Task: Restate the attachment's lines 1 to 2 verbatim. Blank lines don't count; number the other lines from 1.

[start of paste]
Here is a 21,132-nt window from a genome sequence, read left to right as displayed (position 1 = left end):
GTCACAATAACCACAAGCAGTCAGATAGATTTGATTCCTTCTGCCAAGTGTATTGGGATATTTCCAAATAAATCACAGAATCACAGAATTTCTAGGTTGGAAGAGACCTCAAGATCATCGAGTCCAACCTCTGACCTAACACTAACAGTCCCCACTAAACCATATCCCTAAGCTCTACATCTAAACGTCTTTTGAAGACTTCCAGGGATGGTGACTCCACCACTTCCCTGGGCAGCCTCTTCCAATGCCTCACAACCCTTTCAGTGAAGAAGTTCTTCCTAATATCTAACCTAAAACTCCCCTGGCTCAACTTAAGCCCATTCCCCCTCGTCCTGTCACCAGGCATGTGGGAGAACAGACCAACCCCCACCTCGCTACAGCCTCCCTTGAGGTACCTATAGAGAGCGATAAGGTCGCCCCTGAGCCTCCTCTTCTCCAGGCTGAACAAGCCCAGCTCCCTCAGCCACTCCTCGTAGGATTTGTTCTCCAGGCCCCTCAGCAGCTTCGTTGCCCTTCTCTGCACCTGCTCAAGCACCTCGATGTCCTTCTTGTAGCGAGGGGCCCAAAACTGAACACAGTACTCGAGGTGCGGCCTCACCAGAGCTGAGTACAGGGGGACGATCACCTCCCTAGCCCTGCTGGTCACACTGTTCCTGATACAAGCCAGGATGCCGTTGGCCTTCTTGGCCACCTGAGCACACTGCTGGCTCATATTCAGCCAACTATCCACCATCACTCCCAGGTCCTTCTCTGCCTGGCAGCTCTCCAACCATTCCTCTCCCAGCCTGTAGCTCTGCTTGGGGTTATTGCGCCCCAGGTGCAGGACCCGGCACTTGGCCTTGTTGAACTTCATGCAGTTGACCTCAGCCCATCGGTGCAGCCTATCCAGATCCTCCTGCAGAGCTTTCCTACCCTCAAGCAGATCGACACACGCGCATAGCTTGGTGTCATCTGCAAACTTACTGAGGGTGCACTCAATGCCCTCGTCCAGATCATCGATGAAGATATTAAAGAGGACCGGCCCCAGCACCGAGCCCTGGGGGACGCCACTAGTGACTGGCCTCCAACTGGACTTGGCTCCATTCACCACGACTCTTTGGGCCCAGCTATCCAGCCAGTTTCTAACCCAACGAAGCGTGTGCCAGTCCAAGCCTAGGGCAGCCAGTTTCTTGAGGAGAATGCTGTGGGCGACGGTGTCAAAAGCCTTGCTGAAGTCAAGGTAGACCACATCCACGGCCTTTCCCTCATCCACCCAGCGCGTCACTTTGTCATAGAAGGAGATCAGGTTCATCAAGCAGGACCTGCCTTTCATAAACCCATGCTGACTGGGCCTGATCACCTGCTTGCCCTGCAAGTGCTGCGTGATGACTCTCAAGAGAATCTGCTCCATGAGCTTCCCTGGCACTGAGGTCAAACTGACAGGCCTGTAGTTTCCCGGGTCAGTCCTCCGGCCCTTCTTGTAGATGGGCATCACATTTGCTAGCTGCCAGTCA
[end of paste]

Here is a 21,132-nt window from a genome sequence, read left to right as displayed (position 1 = left end):
GTCACAATAACCACAAGCAGTCAGATAGATTTGATTCCTTCTGCCAAGTGTATTGGGATATTTCCAAATAAATCACAGAATCACAGAATTTCTAGGTTGGAAGAGACCTCAAGATCATCGAGTCCAACCTCTGACCTAACACTAACAGTCCCCACTAAACCATATCCCTAAGCTCTACATCTAAACGTCTTTTGAAGACTTCCAGGGATGGTGACTCCACCACTTCCCTGGGCAGCCTCTTCCAATGCCTCACAACCCTTTCAGTGAAGAAGTTCTTCCTAATATCTAACCTAAAACTCCCCTGGCTCAACTTAAGCCCATTCCCCCTCGTCCTGTCACCAGGCATGTGGGAGAACAGACCAACCCCCACCTCGCTACAGCCTCCCTTGAGGTACCTATAGAGAGCGATAAGGTCGCCCCTGAGCCTCCTCTTCTCCAGGCTGAACAAGCCCAGCTCCCTCAGCCACTCCTCGTAGGATTTGTTCTCCAGGCCCCTCAGCAGCTTCGTTGCCCTTCTCTGCACCTGCTCAAGCACCTCGATGTCCTTCTTGTAGCGAGGGGCCCAAAACTGAACACAGTACTCGAGGTGCGGCCTCACCAGAGCTGAGTACAGGGGGACGATCACCTCCCTAGCCCTGCTGGTCACACTGTTCCTGATACAAGCCAGGATGCCGTTGGCCTTCTTGGCCACCTGAGCACACTGCTGGCTCATATTCAGCCAACTATCCACCATCACTCCCAGGTCCTTCTCTGCCTGGCAGCTCTCCAACCATTCCTCTCCCAGCCTGTAGCTCTGCTTGGGGTTATTGCGCCCCAGGTGCAGGACCCGGCACTTGGCCTTGTTGAACTTCATGCAGTTGACCTCAGCCCATCGGTGCAGCCTATCCAGATCCTCCTGCAGAGCTTTCCTACCCTCAAGCAGATCGACACACGCGCATAGCTTGGTGTCATCTGCAAACTTACTGAGGGTGCACTCAATGCCCTCGTCCAGATCATCGATGAAGATATTAAAGAGGACCGGCCCCAGCACCGAGCCCTGGGGGACGCCACTAGTGACTGGCCTCCAACTGGACTTGGCTCCATTCACCACGACTCTTTGGGCCCAGCTATCCAGCCAGTTTCTAACCCAACGAAGCGTGTGCCAGTCCAAGCCTAGGGCAGCCAGTTTCTTGAGGAGAATGCTGTGGGCGACGGTGTCAAAAGCCTTGCTGAAGTCAAGGTAGACCACATCCACGGCCTTTCCCTCATCCACCCAGCGCGTCACTTTGTCATAGAAGGAGATCAGGTTCATCAAGCAGGACCTGCCTTTCATAAACCCATGCTGACTGGGCCTGATCACCTGCTTGCCCTGCAAGTGCTGCGTGATGACTCTCAAGAGAATCTGCTCCATGAGCTTCCCTGGCACTGAGGTCAAACTGACAGGCCTGTAGTTTCCCGGGTCAGTCCTCCGGCCCTTCTTGTAGATGGGCATCACATTTGCTAGCTGCCAGTCA